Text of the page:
A new study published by the UCD Centre for Economic Research has shown that the subjects female students choose in secondary school will greatly influence whether or not they go on to study STEM (Science, Technology, Engineering, and Mathematics) subjects in university. The study, carried out on secondary school students from 2015-17 found that the decision to enter STEM fields is made years before students are asked to fill in their CAO forms. Currently women make up only approximately 25% of all STEM jobs in Ireland. This is not an issue that is specific to Ireland – nearly every country exhibits a gap in the number of men and women working in such areas.
There is no science that shows that men and women’s brains operate any differently when it comes to issues such as mathematical capacity, suggesting that the factors at play are social and societal as opposed to biological.
Boys are up to three times as likely to study more mathematically oriented subjects such as applied maths, economics and physics, whereas girls tend to opt for subjects such as languages, art, music or home economics. The study also found that there exists a substantial gap between the number of female students who choose practical subjects, with less than 5% of girls taking subjects such as engineering and construction.
Female students tend to underperform in STEM subjects in the Leaving Certificate, despite outperforming boys on average. This gap narrows when only students who attend schools in affluent areas are considered.
The study suggests that the differences in the availability of subjects on offer in boys and girls schools may play a significant role in determining whether or not female students will go on to pursue STEM courses at third level. This disparity can also be seen in mixed schools however, with 23% of boys versus 6% of girls opting to take physics in mixed schools. The authors suggest that a variety of factors, including “underlying preferences for STEM-type subjects, the influence of teachers, peers, or parents … may reflect comparative advantage with students of each gender choosing subjects in which they believe they will do well.”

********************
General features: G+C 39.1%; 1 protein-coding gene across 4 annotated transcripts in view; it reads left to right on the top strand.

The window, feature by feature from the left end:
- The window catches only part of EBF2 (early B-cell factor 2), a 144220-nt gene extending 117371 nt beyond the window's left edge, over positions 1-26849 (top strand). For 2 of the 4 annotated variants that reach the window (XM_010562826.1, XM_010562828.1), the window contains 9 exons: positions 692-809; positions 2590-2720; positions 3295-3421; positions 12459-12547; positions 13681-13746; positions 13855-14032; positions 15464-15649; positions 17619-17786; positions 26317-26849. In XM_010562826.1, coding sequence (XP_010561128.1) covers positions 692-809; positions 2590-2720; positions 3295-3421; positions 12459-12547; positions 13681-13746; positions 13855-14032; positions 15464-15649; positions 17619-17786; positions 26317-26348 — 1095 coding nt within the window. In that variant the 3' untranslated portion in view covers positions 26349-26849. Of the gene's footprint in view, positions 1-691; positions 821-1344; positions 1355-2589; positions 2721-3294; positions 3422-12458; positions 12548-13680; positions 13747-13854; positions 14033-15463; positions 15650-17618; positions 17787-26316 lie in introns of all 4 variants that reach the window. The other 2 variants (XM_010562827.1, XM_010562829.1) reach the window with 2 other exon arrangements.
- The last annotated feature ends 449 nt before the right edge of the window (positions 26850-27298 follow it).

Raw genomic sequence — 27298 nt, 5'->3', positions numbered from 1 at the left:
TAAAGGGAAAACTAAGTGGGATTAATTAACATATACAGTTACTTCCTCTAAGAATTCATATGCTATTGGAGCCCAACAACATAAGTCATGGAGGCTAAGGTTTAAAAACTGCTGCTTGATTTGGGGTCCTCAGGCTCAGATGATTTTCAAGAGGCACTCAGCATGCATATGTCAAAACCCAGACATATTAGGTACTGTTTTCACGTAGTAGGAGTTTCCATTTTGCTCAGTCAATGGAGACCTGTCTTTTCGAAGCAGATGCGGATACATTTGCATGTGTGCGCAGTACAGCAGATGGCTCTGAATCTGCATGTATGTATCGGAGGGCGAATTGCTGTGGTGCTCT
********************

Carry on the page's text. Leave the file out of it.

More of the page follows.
The definition of “STEM” may also explain why the gap is so large – nursing for example is not included in what constitutes a STEM subject. The study noted that if it did, the gender gap would be substantially smaller. This raises larger questions as to why traditionally female professions such as nurse and midwife do not fall under the STEM categorization.
These findings will have an impact in the way that the government is attempting to bridge the gap in STEM fields, suggesting that any policy aimed at removing the gap must begin far earlier in the academic timeline. The study also mentions that “expectations of future discrimination” may also play a role in why female students tend not to opt for STEM subjects in university. These fields are male dominated, which may also serve as a disincentive for women to opt for them, resulting in a self-reinforcing system that is heavily biased towards men.
The announcement last year of the creation of female only posts in Irish universities was in part motivated by the desire to bridge this gap in STEM fields. Similar posts exist in other countries, notably the Netherlands, where it has been a success. However, this may in fact do little to help the underlying issue, which this study demonstrates has its roots much further back. It doesn’t go as far as outline any sort of policy agenda on how to tackle the issue, but others have. Other studies have shown that female students perform much better in STEM subjects when their teacher is a woman with a maths background. Others have pointed to media representation as being a factor that plays in to the underlying bias that works against women.
The Department of Education has said that increasing the number of women in STEM fields is a key priority, and there are groups established that are focused on reaching female students at second level that aim to do just that. The rise in the number of female students studying STEM at third level is increasingly slowly, with a 4% increase reported since 2016. Larger structural changes need to be made to fully close this gap, such as increasing the availability of STEM subjects on offer at girls schools. As of yet, the government has proposed little in the way of legislation or funding to make this a reality.
In August 2018, Minister of State for Higher Education Mary Mitchell O’Connor, announced that she would pledge future funding for third level institutes, that would be tied in to gender equality targets for each individual institute.